Selling Spanish Immersion: An American In Guatemala
EDITOR'S NOTE: An Arizona resident recalls his time as a Spanish immersion student in Guatemala.
Guatemala is often overlooked, but for those who have been it is unforgettable. I went in January 2007 and stayed with a family in Quetzaltenango for a month while taking Spanish immersion classes at a nearby school. I was in my first year of the MBA program at the Thunderbird School of Global Management in Glendale, Ariz., and part of the graduation requirement was to be proficient in a second language.
My Spanish skills were decent, but I needed to improve. Rather than spend a semester and thousands of dollars on a Spanish class at Thunderbird, I opted to study in Guatemala for less than half the price.
The family that hosted me included a single mother, Aída, and her 15-year-old son, Cesár. Hosting Spanish students was their only source of income. They provided me with a private bedroom, three meals a day and a first-hand look at the daily life of a hard working, middle-class Guatemalan family.
It was winter in the highlands, so mornings began with a shower so cold I could see my breath. Aída made sure I was never late for class and she usually had sweet plantains sizzling in oil and black beans bubbling in a pot by the time I was out of the shower. Cesár and Aída did not speak any English, so our meals together, with my diccionario by my plate, were some of the best Spanish practice I had.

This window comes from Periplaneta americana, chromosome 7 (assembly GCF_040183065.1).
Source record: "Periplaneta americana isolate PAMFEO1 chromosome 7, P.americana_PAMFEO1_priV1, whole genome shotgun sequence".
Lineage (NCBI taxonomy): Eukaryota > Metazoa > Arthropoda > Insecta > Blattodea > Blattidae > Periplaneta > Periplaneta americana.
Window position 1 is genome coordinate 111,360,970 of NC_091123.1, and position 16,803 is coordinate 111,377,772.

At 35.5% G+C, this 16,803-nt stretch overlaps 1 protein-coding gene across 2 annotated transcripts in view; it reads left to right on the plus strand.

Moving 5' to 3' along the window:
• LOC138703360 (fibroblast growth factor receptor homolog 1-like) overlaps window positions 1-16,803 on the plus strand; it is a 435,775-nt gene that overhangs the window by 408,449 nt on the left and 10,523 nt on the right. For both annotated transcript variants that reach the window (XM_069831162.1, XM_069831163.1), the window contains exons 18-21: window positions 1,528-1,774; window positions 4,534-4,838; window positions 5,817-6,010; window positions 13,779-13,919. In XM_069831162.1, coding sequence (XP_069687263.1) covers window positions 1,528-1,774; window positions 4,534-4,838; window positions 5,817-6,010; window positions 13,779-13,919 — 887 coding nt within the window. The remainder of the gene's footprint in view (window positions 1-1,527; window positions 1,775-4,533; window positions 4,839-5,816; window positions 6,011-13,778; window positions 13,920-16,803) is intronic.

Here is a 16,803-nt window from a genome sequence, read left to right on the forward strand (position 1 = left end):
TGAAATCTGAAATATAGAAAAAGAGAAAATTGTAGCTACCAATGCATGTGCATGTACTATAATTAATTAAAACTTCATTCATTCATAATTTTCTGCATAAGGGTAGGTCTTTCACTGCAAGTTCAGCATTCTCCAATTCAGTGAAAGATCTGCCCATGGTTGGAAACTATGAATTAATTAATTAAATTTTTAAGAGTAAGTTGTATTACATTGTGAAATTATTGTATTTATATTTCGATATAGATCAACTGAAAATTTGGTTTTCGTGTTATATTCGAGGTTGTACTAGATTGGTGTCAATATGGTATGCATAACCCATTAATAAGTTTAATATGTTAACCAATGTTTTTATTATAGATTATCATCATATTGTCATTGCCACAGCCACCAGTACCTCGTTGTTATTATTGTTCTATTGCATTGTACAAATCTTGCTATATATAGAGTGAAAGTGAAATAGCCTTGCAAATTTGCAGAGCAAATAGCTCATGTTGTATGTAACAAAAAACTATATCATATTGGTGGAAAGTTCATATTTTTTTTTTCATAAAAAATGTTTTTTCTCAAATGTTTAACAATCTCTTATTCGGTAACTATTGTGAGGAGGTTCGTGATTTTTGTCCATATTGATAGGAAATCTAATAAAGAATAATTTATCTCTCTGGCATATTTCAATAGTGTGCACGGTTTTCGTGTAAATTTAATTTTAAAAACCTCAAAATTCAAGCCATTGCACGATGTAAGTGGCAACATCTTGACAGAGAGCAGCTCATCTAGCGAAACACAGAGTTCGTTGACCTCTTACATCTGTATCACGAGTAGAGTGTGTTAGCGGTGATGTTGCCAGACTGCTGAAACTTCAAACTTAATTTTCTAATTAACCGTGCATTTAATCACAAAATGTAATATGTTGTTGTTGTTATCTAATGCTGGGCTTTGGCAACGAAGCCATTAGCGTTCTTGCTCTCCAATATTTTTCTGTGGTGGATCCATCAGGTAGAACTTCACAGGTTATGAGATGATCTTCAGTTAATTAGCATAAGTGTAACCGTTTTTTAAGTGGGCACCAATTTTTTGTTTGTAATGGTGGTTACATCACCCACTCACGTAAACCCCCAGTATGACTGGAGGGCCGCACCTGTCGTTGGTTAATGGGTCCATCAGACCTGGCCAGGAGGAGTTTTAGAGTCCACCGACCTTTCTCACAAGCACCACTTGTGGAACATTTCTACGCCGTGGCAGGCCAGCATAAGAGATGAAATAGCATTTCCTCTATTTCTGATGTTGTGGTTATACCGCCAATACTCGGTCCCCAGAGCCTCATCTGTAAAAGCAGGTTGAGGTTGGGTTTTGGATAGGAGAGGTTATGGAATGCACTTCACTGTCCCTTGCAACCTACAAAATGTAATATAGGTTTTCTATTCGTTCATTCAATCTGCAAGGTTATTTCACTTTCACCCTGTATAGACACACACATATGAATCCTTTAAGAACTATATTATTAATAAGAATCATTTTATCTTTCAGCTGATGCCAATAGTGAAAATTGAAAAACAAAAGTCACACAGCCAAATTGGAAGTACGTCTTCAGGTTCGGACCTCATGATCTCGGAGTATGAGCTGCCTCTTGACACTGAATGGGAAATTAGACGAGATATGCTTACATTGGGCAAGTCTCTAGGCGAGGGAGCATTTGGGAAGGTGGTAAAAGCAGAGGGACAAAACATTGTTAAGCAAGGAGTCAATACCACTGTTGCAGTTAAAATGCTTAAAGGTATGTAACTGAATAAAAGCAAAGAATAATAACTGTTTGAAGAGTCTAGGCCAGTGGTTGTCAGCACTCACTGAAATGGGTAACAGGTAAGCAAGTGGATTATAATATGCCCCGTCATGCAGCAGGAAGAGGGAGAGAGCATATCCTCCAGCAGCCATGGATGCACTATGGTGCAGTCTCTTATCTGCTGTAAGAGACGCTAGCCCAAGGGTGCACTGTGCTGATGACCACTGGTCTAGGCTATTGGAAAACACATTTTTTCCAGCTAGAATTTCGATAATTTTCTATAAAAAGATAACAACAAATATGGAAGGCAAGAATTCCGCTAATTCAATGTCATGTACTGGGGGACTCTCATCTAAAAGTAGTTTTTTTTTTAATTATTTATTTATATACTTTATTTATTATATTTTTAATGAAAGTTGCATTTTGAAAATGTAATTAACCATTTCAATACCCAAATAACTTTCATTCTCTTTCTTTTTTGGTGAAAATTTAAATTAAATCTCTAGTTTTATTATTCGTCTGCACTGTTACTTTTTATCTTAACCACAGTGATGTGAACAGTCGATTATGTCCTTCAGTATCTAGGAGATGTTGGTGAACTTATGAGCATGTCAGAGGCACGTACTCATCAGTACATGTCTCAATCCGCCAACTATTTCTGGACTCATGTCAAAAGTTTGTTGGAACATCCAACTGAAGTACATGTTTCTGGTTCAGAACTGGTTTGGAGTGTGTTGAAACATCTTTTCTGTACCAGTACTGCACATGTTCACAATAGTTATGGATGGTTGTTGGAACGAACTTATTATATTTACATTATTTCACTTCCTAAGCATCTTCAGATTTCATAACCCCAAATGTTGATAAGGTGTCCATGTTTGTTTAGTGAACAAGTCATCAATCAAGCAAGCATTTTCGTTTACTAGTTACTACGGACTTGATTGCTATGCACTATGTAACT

I walked about 15 minutes to school each day. I marveled at the Mayan women in colorful dresses hurrying past me with buckets of maíz balanced effortlessly on their heads. I spotted workers at small shops stocking their shelves with fresh goods, saying buenos días (and eventually simply buenos, like the locals) to young, uniformed students on their way to school. The mornings made Guatelaman life appear so peaceful, like there had never been a civil war.
The devastation of the 36-year war, which claimed more than 200,000 lives of mostly rural Mayans, forever changed several generations of Guatemalans. The war officially ended in 1996, although some would argue that it continues to this day.
The Spanish school I attended emerged during the war, founded by a collective of teachers, many of whom were former anti-government activists and guerrilla soldiers.
One of my teachers, María, was a radio broadcaster for the guerrilla forces during the war, offering critical communication support to troops all over the country. She and her colleagues wanted to continue their fight for equality and social justice by teaching Spanish to linguistic tourists from all over the world and educating them about the social and political realities in Guatemala.
All teachers at the school are college educated and certified to teach Spanish as a second language. They are paid relatively well for Guatemalans and paid equally, whether they are men or women. Students and teachers work hard, one-on-one, for five hours a day. Coffee breaks are filled with more Spanish conversation, a quick foosball game, or ping pong over a net made of cracked bricks.
Every night after dinner and finishing my homework, my tired mind craved English. I would open up a book called Bitter Fruit: The Story of the American Coup in Guatemala. Like most Americans, I didn’t know much about Guatemala prior to my stay there, or about the United States’ involvement in its violent past. Now that I have read this book, and now that I have experienced life in a Guatemalan home, I know Guatemala is a special country that deserves peace. I want to do more, and I can’t wait to go back.
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Adam Isaacs attended the Proyecto Linguistico Quetzalteco de Español in Guatemala.